Shavuot literally means “weeks”. It is properly called Jag HaShavuot, that is, “Festival of the Weeks”.
This is the second of the three Shalosh Regalim, together with Passover and Sukkot. Shavuot is a festivity with several names, each of them representing something different: Hag HaKatzir festival of the harvest, Hag HaShavuot or festival of the weeks, Hag HaBikkurim or festival of the first fruit. The Torah describes this festival in these three ways in Numbers 28:26: “On the day of the first fruits(Yom Habikkurim), when you offer a grain offering of new grain to the Lord at your Feast of Weeks (that is seven weeks after the second day of Passover), you shall have a holy convocation. You shall not do any ordinary work”.
The name of Atzeret (solemn assembly) is later used in the el Talmud to show how the rabbis so this Festival as a conclusion of Passover and the subsequent period of the Omer Account, when the offerings to the Temple are brought forward, and each of the 49 days are counted. The period when we start counting for Shavuot starts at Passover and lasts seven weeks, coinciding with the period between the harvest of the barley and the harvest of corn, the last cereal to ripe.
Besides that, Shavuot is also “Zeman matan torateinu” o "time of the giving of the Torah".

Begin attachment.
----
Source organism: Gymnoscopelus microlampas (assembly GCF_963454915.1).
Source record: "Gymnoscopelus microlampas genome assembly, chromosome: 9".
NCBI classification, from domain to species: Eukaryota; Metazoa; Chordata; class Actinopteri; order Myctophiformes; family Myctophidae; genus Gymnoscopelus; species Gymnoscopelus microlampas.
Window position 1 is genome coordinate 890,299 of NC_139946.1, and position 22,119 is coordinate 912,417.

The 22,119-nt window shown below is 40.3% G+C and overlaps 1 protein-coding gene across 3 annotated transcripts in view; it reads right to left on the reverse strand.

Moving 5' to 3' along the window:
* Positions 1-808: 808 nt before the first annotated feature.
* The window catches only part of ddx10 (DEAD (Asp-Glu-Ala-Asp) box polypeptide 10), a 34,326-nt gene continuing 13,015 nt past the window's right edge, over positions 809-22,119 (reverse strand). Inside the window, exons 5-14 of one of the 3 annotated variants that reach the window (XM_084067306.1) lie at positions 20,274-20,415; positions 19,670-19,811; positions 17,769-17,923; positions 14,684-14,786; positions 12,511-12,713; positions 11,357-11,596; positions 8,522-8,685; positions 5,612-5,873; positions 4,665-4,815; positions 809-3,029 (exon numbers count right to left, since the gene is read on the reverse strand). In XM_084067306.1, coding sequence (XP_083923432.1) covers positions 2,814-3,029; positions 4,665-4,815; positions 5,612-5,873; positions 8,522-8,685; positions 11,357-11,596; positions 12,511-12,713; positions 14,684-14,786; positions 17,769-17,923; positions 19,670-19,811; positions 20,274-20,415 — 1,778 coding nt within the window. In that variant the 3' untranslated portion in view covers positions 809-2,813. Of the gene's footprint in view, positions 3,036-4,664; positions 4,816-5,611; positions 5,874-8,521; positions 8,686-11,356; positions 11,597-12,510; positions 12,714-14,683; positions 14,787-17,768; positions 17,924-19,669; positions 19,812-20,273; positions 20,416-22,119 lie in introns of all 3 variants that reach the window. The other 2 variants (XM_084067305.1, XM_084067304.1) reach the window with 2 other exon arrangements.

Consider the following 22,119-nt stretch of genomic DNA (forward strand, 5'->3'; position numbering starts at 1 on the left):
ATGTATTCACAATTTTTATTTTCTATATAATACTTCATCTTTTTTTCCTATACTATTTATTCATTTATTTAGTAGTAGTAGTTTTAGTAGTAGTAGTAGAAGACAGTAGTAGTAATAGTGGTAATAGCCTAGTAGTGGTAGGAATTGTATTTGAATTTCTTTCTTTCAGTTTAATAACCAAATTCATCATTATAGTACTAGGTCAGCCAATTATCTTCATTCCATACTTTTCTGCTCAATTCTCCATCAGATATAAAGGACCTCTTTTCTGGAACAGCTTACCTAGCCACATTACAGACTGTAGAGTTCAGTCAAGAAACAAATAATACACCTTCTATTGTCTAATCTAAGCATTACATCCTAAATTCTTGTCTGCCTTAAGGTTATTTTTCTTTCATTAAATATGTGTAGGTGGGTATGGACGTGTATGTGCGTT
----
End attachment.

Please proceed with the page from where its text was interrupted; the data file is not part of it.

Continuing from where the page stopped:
Shavuot has an important spiritual weight and is one of the main turning points. The exit from Egypt did not finish at Passover; we celebrate in Passover our physical liberation, but not our complete redemption. Such a process did not finish until Shavuot, with the Torah.
The Jews celebrate this festival on the 6th of Sivan. The Orthodox and Conservative communities in the Diaspora usually celebrate it for two days, that is, on the 6th and 7th. Reform celebrates it on the 6th, whether in Eretz Israel or in the Diaspora.
Meguilat Ruth has a key role for various reasons, one of them being because Ruth was an ancestor of King David, and that Ruth died at the time of Shavuot; but also because of the content of the book, which is very adequate for this festivity, since Ruth symbolizes loyalty to Israel through the Torah.
One of the most celebrated customs at Shavuot is Tikkun Leil Shavuot, where a text is chosen to be studied throughout the long hours of the night of Shavuot.
Shavuot is both a home and synagogue festival. Synagogues and homes are usually decorated with flowers and plants. Besides, at Shavuot you can find milk products on the Jewish table, this being an old custom. The Torah was compared in the Song of Songs to milk and honey, and white is a symbol for purity, the Torah, and a necessary food for children.